Over the course of a year of test driving all types of vehicles, there are always a few which are seemingly so perfect, they make you wonder why they don’t sell like gangbusters. The 2016 Subaru Outback is one such vehicle.
What makes the Outback so good? It simply hits the mark on so many things car buyers and owners care about. For example, it has a reputation for reliability, as well as capability with its all-wheel drive system and retains a good resale value. Plus, with the latest edition, it has all the features, styling and performance (depending on engine choice) car buyers are looking for as well. Add in an easy-to- use infotainment system, plentiful options and safety features, the Outback is so well put together it makes you wonder why other automakers don’t follow suit.
Beginning with the exterior, the new styling of the Outback (introduced two years ago), gives it a more robust and rugged look over the roundish previous generations. This look accentuated by the side rocker panels furthers the perception that this wagon can handle challenging terrain.
Inside, the ruggedness is offset by a nearly luxurious interior with smartly laid-out buttons, quality materials and plentiful features. The fit and finish of the interior is top notch and, for the price of $36,148, is normally only seen in a more expensive vehicle.
Also, cargo room is quite impressive with the rear hatch area boosting an impressive 35.5” of room. With the middle-row seats down, the cargo areas grows to 73.3” of room and is long enough for a 2×4.
On the road, the Outback surprises with a really smooth ride thanks to a fully independent raised suspension. Also, the road noise is really minimized. Once again, it feels like a higher quality of vehicle than the $36k price point. Also, with the AWD system, it is pretty difficult to lose control of the vehicle (even when attempting to do so). It is even more difficult when engaging the special X-mode with hill descent which adjusts the throttle response, optimizes the AWD system as well as actively engages the braking and traction control to maximize control.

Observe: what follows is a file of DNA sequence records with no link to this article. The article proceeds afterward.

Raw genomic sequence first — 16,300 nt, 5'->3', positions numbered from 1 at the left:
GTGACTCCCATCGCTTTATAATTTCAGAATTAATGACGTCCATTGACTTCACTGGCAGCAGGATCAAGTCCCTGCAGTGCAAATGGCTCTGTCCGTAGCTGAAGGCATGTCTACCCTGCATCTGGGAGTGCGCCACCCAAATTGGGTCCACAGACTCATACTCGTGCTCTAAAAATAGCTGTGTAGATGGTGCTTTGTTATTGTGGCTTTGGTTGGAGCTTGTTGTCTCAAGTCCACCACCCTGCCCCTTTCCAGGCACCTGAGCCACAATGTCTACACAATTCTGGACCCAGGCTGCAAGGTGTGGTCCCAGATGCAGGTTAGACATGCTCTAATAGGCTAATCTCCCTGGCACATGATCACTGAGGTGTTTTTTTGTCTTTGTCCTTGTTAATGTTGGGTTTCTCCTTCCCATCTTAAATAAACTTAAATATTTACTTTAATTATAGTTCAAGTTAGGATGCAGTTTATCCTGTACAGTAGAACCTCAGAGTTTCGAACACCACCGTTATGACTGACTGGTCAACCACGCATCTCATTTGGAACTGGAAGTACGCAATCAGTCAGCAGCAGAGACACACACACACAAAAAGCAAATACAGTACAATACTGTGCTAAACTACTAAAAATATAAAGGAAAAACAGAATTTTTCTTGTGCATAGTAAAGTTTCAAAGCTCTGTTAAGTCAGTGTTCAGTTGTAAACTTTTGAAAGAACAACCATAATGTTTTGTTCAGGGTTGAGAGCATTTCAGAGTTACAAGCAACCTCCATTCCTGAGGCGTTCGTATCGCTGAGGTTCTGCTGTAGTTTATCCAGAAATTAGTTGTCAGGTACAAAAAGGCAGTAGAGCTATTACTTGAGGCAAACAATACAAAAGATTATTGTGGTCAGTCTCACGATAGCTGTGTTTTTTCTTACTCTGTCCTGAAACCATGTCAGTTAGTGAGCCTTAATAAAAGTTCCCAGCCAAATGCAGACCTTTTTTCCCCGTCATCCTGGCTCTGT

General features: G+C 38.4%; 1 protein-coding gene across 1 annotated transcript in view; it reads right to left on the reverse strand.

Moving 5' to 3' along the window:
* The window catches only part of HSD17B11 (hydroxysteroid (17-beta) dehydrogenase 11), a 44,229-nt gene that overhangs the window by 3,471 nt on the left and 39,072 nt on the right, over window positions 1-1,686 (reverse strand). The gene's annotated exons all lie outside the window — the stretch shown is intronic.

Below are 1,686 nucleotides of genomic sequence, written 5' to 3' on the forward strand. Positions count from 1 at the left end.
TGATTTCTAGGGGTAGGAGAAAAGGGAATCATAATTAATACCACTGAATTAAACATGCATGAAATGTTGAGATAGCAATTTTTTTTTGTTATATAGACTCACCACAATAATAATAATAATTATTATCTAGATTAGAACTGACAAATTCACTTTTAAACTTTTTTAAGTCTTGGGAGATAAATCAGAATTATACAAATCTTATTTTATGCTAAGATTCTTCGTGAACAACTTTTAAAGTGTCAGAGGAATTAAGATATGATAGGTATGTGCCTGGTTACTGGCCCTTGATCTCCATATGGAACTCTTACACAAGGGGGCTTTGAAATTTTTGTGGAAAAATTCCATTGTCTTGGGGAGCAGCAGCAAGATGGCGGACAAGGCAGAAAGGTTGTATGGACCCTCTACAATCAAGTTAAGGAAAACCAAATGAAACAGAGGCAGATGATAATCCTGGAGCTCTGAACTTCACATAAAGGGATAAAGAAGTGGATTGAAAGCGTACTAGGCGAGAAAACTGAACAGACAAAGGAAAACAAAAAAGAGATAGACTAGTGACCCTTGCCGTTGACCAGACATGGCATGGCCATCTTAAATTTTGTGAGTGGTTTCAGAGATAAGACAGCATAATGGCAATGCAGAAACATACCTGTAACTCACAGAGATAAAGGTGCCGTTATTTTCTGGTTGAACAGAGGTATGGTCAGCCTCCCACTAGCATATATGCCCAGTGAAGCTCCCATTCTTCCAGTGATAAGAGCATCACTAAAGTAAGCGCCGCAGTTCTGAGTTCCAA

Finally, the handy lane-departure assist, blind spot monitoring, adaptive cruise control all using Subaru’s innovative EyeSight (optional equipment), reduce driver fatigue and increase safety.
About the only issue I had with the Outback was in the powertrain. The test model was equipped with the base 2.5L four-cylinder and it just feels sluggish in this size of a vehicle. It is rated at only 175 HP and 174 lb-ft of torque and is mated to a continuously variable transmission. The CVT was also disappointing since it wasn’t also quick to engage when going from reverse to drive. My advice would be to opt for the 3.6L H6 engine which boosts output to 256 HP and 247 lb-ft of torque and is a good value with a reasonable up-charge of $3,000.
The downside to the larger engine is fuel economy. For the smaller 2.5L four-cylinder, EPA fuel economy is rated at 25/33/28 city/highway/combined MPG. Moving up to the 3.6L H6 brings the city and highway down to 20/27 MPG respectively.
Whether you want the more performance of the H6 or the fuel economy of the four-cylinder, the 2016 Subaru Outback is a really good choice for a new vehicle. Just make sure you have the extra time to show it off to your neighbors.
2016 Subaru Outback Limited
Engine: 2.5L Four-Cylinder
Transmission: Continuously Variable Transmission
Fuel Economy: 25/33/28 city/highway/combined
- Limited Package (Power Moonroof, Navigation, EyeSight, Keyless Access with Push-Button Start)— $3,090
- 120v Power Outlet – $402
- Popular Equipment Package (Rear Bumper Cover, Splash Guard Kit, All Weather Floor Mats, Rear Seat Back Protector, Dim Mirror w/Blind Spot) – $674
- Remote Engine Start – $437
Price: $36,148 with $850 destination and delivery fee
- Price for amount of features
- 2.5L four-cylinder performance
- CVT transmission